Do you ever lose faith in yourself, in your abilities, in the very things you know you do best?
Do doubts plague you, keeping you awake at night and fueling crazy dreams?
If not, quit reading right now because you’re a stronger person than I am.
A couple factors, including a serious lack of sleep (I hate going to bed, and for more than two months I’ve been getting up at five a.m. to go to the local Y to exercise) made me a doubting Thomas the last week or so. My faith in God wasn’t wavering, but my faith in myself seemed pretty shaky.
With the help of some writer friends who answered a multitude of questions for me this week on a project and my mother’s unwavering confidence in me, the tide seems to have turned.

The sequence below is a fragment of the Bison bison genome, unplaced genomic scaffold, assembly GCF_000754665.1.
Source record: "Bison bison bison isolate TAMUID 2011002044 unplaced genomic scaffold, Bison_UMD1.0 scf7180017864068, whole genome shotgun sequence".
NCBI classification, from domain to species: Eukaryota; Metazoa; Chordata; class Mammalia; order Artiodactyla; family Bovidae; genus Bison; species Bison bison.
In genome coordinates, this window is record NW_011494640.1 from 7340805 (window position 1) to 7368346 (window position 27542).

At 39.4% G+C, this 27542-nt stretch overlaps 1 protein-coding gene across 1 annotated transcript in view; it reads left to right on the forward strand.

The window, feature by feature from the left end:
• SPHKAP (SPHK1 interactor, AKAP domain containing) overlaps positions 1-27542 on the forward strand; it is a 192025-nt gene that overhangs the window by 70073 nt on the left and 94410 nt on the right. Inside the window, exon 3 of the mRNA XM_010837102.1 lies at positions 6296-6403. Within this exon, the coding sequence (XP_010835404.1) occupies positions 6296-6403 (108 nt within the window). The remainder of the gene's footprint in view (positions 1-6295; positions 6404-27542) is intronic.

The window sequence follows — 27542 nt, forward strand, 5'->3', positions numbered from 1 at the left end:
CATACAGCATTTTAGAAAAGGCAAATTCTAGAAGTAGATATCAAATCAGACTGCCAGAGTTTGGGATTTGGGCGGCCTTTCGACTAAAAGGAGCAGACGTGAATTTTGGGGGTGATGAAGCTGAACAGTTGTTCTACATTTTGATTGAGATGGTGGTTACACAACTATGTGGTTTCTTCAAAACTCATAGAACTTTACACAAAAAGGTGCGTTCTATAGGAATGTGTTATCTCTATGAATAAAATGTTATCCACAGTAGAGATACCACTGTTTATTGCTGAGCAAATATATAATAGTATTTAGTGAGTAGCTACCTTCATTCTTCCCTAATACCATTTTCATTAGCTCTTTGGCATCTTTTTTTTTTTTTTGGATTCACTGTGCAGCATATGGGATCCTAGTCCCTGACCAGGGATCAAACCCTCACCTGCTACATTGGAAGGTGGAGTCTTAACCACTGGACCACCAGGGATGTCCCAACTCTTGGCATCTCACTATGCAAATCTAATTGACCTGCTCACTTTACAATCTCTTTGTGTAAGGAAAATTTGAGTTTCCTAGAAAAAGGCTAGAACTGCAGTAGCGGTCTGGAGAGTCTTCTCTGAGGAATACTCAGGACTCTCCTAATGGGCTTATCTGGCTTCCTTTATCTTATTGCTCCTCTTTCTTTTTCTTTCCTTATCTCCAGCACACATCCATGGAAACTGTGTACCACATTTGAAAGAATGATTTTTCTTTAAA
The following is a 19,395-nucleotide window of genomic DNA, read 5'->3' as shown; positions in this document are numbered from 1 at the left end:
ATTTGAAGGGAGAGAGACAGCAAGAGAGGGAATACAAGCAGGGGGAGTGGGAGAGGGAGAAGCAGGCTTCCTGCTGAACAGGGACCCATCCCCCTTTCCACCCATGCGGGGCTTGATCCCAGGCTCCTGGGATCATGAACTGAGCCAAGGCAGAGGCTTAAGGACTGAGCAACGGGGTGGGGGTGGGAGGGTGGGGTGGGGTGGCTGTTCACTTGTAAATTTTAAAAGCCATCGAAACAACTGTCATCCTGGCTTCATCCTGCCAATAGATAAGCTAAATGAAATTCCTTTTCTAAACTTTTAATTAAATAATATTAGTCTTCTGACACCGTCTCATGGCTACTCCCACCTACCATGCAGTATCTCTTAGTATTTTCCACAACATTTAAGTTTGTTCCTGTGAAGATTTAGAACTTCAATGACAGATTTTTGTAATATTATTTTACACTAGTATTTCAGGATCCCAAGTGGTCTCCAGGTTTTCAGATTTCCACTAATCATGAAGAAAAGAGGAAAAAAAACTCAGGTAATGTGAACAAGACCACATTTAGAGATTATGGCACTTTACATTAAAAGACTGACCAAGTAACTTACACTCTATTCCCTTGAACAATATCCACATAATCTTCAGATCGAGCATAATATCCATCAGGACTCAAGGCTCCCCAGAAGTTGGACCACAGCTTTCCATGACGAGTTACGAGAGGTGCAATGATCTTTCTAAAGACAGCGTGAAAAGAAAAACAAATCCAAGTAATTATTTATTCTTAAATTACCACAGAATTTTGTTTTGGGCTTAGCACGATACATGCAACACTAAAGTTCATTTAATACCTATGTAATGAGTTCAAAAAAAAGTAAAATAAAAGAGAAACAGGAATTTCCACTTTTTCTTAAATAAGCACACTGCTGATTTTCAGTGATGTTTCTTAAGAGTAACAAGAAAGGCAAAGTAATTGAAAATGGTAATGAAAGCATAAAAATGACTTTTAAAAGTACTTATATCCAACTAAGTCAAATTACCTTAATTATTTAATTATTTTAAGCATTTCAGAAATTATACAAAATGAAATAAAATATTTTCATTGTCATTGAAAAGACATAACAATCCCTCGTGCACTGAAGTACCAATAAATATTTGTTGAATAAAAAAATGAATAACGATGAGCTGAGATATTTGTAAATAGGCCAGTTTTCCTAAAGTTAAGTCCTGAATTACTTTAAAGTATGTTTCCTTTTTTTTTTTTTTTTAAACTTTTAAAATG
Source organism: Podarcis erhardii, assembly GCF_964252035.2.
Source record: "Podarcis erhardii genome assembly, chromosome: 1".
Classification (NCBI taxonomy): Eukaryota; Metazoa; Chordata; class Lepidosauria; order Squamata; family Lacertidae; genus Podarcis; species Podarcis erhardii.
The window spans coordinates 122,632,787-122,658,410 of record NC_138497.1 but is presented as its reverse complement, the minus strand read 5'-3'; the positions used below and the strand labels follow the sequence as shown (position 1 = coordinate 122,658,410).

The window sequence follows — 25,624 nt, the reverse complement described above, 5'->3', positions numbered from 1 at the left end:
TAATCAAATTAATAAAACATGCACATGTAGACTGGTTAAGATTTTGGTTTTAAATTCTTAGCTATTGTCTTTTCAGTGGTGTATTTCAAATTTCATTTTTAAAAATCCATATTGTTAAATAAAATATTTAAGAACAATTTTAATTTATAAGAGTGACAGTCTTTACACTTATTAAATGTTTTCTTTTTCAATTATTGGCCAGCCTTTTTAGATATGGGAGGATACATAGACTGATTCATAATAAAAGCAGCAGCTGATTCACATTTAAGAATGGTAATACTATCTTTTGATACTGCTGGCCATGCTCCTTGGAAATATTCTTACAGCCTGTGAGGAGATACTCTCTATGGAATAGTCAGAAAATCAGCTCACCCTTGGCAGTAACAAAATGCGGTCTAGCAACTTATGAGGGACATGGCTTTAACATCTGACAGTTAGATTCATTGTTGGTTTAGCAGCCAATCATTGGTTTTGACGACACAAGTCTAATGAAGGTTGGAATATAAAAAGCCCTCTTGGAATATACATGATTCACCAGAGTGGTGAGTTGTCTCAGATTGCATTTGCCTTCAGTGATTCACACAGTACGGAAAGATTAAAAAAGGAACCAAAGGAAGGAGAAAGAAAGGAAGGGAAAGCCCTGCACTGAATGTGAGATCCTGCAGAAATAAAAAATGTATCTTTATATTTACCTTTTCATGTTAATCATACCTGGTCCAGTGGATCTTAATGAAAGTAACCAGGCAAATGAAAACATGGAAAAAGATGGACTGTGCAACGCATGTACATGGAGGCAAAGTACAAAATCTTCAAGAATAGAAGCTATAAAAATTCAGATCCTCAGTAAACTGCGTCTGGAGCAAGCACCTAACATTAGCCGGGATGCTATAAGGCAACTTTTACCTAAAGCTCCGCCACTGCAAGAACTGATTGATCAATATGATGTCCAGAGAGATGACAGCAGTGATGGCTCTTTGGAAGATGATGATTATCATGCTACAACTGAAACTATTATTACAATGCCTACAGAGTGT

The incomparable Joyce Maynard had a book of columns called Domestic Affairs published years ago. I devoured it time and time again when I was pregnant with Erik. She wrote about life with her three children and then-husband, about making pies and raising babies. She’s a superlative writer, and one of my favorite columns related a bad spell in her household compounded by a stopped-up kitchen drain. That clogged sink became a metaphor for everything rotten going on. She wrote that it seemed like one day the drain problem was solved, and life righted itself. That particular piece resonates with me still.
To stay with the water clichés, there’s an ebb and flow to life. Lately I’ve felt like a beached whale (despite all the zumba, toning classes, and tread milling), unable to do what I do: produce decent words, plot out stories, write a coherent e-mail.
But this week the dam broke, and I feel like myself again. Today my mom reminded me about the old pump in her grandparents’ backyard in Saginaw, Michigan. It had to be primed to produce, she told me.
Thanks Mom for the reminder, thanks Char and Anne Marie for the answers and thanks to my husband and children, who think having a crazy writer in the house is a perfectly normal thing.